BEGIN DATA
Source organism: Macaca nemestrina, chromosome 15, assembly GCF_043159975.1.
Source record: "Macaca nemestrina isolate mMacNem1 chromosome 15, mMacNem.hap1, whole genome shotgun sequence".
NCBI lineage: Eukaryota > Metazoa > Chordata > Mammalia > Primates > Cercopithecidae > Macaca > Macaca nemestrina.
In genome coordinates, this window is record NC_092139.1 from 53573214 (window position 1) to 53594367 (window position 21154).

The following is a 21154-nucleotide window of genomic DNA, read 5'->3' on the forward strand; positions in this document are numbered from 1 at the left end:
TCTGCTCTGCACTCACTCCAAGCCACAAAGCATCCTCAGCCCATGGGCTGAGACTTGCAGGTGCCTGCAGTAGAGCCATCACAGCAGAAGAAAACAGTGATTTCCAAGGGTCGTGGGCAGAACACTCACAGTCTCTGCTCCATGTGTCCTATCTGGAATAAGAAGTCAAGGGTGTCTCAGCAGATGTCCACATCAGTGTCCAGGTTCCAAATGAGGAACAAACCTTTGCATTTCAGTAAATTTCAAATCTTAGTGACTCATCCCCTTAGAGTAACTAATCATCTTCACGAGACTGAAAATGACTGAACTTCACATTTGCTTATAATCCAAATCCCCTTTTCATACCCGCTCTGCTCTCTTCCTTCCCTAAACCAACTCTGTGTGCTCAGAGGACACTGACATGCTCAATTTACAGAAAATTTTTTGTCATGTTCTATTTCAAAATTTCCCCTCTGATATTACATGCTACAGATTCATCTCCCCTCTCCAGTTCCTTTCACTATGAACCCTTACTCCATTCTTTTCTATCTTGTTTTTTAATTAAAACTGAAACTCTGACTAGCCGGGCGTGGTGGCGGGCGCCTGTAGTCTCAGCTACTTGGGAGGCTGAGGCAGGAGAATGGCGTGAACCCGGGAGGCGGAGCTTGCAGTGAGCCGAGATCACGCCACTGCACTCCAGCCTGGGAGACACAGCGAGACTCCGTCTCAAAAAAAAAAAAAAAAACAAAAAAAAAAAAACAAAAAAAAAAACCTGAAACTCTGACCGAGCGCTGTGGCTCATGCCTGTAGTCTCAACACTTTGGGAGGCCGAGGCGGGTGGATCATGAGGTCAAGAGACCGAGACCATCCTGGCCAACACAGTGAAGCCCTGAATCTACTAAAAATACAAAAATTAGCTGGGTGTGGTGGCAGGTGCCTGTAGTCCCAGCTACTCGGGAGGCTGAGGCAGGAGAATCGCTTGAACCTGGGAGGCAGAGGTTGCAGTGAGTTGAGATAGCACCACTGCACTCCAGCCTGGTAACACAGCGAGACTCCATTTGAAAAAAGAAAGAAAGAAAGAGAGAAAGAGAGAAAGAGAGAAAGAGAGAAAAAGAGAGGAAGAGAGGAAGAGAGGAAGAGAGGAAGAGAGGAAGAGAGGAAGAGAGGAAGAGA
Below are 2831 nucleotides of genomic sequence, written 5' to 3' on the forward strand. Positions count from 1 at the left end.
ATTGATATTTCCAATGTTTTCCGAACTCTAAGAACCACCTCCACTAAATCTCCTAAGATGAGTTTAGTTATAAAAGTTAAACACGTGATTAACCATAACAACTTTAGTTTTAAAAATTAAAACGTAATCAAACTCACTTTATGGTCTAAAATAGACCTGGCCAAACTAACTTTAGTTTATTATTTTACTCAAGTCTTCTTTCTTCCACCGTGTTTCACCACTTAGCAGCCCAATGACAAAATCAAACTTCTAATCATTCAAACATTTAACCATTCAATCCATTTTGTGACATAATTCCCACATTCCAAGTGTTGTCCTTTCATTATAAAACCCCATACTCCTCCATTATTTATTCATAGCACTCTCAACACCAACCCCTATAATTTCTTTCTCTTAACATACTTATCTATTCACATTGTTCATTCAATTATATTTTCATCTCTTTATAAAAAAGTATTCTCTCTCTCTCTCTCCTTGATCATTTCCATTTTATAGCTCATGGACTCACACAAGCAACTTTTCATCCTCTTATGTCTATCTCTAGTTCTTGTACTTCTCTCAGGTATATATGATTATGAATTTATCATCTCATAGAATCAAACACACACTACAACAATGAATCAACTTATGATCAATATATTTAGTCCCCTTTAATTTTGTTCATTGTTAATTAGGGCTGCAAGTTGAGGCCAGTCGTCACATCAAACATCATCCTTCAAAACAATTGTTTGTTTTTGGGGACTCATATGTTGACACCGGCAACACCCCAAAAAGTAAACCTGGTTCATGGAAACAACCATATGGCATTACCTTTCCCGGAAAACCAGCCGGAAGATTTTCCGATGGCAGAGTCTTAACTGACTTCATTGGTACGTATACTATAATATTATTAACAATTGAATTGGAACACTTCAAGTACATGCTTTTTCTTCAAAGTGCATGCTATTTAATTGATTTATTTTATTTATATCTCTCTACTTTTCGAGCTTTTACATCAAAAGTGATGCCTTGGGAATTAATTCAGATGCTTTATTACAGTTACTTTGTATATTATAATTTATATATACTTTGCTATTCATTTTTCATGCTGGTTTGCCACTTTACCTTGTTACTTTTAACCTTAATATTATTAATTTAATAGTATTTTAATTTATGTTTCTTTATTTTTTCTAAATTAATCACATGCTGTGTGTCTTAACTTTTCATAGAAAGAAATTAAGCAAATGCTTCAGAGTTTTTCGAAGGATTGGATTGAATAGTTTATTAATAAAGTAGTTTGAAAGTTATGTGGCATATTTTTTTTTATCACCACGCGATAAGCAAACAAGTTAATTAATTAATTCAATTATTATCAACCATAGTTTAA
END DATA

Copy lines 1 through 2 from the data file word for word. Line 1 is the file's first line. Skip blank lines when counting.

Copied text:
Source organism: Macaca nemestrina, chromosome 15, assembly GCF_043159975.1.
Source record: "Macaca nemestrina isolate mMacNem1 chromosome 15, mMacNem.hap1, whole genome shotgun sequence".